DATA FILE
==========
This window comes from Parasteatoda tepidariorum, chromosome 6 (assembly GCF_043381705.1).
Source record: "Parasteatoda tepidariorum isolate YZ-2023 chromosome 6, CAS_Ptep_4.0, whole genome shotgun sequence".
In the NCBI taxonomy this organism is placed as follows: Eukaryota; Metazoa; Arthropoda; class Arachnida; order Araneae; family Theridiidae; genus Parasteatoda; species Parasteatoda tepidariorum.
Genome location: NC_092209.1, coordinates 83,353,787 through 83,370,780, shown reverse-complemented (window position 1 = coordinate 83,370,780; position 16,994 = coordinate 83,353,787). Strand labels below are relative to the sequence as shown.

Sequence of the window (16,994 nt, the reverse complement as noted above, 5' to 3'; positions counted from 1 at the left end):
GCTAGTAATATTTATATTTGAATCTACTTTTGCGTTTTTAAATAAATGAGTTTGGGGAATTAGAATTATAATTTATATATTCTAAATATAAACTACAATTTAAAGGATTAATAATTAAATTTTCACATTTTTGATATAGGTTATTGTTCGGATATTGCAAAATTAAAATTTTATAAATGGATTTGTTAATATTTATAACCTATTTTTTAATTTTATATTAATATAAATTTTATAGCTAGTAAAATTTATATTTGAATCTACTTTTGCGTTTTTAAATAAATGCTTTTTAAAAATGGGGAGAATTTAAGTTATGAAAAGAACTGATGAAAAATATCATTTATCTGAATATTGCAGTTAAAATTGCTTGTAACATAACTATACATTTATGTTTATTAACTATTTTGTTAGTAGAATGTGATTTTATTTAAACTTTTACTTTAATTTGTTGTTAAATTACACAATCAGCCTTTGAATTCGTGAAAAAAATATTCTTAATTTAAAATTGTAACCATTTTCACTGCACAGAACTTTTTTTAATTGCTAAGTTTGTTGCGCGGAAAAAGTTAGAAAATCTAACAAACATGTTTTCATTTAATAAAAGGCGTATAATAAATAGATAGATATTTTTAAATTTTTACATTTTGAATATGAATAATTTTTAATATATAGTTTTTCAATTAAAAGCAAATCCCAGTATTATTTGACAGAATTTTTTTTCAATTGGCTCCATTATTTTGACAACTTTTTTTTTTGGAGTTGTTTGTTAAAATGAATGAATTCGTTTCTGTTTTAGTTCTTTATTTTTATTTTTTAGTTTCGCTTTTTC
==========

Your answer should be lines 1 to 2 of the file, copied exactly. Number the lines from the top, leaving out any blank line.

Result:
This window comes from Parasteatoda tepidariorum, chromosome 6 (assembly GCF_043381705.1).
Source record: "Parasteatoda tepidariorum isolate YZ-2023 chromosome 6, CAS_Ptep_4.0, whole genome shotgun sequence".